Green Button use continues to expand

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Use of the Green Button, which grants utility customers easy access to their electricity usage data, is continuing to grow.

Launched by the Energy Department in September of 2011 and modeled after the Veterans Affairs Department’s Blue Button, the Green Button is now used nationwide for homes and business.

Utilities in California and the Mid-Atlantic are taking it to another level, though, making it so users not only can download their usage data, but transfer it to authorized third parties, based on opt-in customer consent and control, according to a blog post written by Monisha Shah, deputy associate director for energy and climate change at the White House Council on Environmental Quality, and Deputy U.S. Chief Technology Officer Nick Sinai.

In their post, Shah and Sinai pointed out a number of new projects for the industry-led Green Button:

Ecova will take advantage of the Connect My Data platform to save commercial-building owners money by offering more targeted energy saving opportunities.

Solar City is integrating Connect My Data into its sales consultations to help customers assess solar’s potential to reduce home energy consumption and monthly electricity bills.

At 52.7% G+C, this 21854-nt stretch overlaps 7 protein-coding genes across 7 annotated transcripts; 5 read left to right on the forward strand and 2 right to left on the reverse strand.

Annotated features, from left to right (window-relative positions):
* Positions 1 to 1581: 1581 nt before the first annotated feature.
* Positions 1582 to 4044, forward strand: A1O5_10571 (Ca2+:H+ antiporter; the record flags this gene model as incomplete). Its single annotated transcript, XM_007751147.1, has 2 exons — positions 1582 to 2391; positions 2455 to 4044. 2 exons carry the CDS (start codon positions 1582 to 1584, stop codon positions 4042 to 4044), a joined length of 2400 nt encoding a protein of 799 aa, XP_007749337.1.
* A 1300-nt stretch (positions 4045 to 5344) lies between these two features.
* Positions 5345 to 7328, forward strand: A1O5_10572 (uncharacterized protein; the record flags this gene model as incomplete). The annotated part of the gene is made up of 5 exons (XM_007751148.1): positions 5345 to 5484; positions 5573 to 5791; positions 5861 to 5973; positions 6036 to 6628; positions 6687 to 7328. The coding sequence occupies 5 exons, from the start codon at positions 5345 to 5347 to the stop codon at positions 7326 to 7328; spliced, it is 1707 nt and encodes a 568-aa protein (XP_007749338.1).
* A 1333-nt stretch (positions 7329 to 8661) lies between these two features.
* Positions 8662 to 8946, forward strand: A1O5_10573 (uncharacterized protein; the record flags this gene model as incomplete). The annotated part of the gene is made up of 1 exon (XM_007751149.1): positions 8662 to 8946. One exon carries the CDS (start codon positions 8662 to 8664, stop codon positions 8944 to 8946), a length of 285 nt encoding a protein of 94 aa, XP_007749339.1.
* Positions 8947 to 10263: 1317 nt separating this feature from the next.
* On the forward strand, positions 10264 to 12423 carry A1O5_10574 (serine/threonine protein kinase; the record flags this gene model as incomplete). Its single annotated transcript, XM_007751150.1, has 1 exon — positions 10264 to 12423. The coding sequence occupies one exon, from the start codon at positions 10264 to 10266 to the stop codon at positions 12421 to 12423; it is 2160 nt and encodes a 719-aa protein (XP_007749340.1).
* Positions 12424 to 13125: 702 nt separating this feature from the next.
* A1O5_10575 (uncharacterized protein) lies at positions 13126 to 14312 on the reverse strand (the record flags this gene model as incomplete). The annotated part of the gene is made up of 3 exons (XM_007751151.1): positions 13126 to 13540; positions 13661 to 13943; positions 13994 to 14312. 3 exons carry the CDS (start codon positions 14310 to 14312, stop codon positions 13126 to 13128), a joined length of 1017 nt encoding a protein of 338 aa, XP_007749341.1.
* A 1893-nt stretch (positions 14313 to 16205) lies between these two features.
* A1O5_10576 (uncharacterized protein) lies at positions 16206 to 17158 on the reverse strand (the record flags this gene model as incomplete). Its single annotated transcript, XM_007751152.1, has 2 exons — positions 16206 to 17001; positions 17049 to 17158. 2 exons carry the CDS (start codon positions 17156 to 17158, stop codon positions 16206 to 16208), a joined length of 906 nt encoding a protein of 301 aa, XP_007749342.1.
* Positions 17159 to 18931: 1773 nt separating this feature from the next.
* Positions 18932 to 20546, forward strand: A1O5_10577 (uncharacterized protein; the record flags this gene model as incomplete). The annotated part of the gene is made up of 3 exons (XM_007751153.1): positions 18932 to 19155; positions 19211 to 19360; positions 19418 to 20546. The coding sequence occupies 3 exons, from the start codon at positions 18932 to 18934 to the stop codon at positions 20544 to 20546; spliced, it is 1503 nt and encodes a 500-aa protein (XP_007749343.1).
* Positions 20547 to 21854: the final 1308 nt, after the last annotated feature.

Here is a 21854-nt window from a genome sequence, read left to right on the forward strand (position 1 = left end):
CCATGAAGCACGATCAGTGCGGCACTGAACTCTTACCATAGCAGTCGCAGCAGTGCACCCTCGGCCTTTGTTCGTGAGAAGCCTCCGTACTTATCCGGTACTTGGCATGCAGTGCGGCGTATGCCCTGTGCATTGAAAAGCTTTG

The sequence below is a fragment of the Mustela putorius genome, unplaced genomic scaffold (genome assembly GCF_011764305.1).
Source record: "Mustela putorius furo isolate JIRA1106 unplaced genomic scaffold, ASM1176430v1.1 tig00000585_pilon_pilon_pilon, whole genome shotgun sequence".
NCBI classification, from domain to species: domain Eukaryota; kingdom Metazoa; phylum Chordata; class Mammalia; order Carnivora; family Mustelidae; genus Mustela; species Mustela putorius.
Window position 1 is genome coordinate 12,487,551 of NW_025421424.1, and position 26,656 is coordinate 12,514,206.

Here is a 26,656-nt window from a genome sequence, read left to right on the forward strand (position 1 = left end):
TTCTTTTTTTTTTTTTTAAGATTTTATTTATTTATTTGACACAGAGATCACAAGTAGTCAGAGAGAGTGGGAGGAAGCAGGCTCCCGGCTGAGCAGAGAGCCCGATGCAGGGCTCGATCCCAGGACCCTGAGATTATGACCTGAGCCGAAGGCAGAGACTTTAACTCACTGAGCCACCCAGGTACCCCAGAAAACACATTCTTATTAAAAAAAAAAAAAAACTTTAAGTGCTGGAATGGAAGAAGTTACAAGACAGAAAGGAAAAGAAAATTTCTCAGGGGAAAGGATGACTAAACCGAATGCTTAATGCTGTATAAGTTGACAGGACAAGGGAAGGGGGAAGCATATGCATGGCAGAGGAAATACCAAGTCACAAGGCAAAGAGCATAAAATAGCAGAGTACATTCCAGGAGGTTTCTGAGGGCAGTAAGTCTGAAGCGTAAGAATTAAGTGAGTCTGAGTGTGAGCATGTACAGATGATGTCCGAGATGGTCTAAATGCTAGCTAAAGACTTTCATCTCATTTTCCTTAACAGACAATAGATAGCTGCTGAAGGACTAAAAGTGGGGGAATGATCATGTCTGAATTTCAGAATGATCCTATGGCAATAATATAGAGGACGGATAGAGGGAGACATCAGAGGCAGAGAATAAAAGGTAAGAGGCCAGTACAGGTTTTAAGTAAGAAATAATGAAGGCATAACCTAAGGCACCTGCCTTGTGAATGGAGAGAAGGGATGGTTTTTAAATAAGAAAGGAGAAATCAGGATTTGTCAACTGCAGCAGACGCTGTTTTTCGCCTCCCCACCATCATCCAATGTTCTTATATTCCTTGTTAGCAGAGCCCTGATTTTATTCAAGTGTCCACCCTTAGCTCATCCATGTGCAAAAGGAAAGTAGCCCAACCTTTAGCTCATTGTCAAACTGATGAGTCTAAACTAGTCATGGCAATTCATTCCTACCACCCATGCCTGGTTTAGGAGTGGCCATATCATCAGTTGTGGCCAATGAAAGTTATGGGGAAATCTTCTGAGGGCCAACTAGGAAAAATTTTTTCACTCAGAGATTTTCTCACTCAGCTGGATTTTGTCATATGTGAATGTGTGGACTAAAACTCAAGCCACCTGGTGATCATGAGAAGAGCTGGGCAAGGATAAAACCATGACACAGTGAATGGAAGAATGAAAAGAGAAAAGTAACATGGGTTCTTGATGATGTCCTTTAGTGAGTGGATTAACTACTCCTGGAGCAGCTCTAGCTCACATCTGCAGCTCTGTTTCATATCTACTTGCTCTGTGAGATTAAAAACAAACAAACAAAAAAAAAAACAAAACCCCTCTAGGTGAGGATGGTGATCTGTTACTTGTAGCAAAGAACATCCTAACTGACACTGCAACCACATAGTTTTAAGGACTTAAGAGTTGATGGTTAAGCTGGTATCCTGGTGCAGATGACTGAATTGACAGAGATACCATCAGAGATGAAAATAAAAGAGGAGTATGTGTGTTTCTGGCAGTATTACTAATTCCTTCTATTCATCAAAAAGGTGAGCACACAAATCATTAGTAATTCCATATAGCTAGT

MyEnergy is now able to convert your utility bill into electronic Green Button data for you – almost anywhere in the country.

WeatherBug-Earth Networks is integrating Connect My Data with its real-time hyperlocal weather data to improve load management and save consumers money.

EnerNOC is using Green Button data to quality-check its real-time sensor data, and separately, has published an open-data set of anonymized energy consumption data from 100 buildings in the Green Button format.

Bidgely is using Connect My Data to offer appliance-level energy consumption insights to consumers.

ChargePoint will use Green Button to report energy consumption data to utilities from electric vehicle charging stations.

Wegowise is now using Green Button data to drive multifamily and commercial-building energy efficiency.

The Green Button also has value in the public sector as the local government here in Washington is working with Pepco to acquire energy usage in local government buildings to find ways to conserve energy and save money.

The Environmental Protection Agency’s Energy Star program also launched a tool called the “Home Energy Yardstick,” which helps people compare their home’s actual energy performance to other residences.

“Green Button is part of a comprehensive grid-modernization strategy, and recent estimates indicate that the administration’s early smart-grid investments have generated significant economic benefits for the American public,” Shah and Sinai wrote. “Investing in a modern grid – and continuing smart partnerships through the Green Button initiative – are important components of our strategy to cut energy waste in half by 2020 – and build a stronger, more resilient, and more competitive economy.”

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Departments, Energy Department, Green Button, Nick Sinai